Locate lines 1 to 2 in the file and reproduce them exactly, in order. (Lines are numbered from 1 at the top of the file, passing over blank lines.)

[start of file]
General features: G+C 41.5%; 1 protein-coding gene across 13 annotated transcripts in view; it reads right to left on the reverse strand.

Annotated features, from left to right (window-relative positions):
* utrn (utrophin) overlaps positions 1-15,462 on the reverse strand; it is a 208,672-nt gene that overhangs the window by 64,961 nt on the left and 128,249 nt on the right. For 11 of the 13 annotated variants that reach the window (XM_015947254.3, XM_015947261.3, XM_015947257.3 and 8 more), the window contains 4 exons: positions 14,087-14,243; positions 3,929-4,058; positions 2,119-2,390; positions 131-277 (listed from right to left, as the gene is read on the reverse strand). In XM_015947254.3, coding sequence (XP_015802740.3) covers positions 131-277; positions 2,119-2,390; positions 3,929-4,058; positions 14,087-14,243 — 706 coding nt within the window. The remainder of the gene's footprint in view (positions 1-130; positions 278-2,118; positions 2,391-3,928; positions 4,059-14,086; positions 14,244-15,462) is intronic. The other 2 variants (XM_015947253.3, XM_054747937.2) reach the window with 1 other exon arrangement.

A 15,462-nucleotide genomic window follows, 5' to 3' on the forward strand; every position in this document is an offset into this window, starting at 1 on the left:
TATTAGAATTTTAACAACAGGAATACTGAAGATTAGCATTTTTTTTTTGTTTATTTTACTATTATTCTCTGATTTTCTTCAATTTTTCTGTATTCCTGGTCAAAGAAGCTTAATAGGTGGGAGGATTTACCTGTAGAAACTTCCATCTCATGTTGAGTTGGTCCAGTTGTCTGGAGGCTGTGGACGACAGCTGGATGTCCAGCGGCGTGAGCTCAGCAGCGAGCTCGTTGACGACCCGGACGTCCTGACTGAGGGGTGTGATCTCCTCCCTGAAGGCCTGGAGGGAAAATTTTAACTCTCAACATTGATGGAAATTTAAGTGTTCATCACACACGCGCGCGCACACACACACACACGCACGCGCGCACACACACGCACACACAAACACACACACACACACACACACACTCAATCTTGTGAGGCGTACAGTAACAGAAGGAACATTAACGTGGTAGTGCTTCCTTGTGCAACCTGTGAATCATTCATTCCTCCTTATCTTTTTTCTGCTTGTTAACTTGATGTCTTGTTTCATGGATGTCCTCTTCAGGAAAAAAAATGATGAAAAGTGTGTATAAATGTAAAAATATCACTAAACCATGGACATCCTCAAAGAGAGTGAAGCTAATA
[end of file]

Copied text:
General features: G+C 41.5%; 1 protein-coding gene across 13 annotated transcripts in view; it reads right to left on the reverse strand.

Annotated features, from left to right (window-relative positions):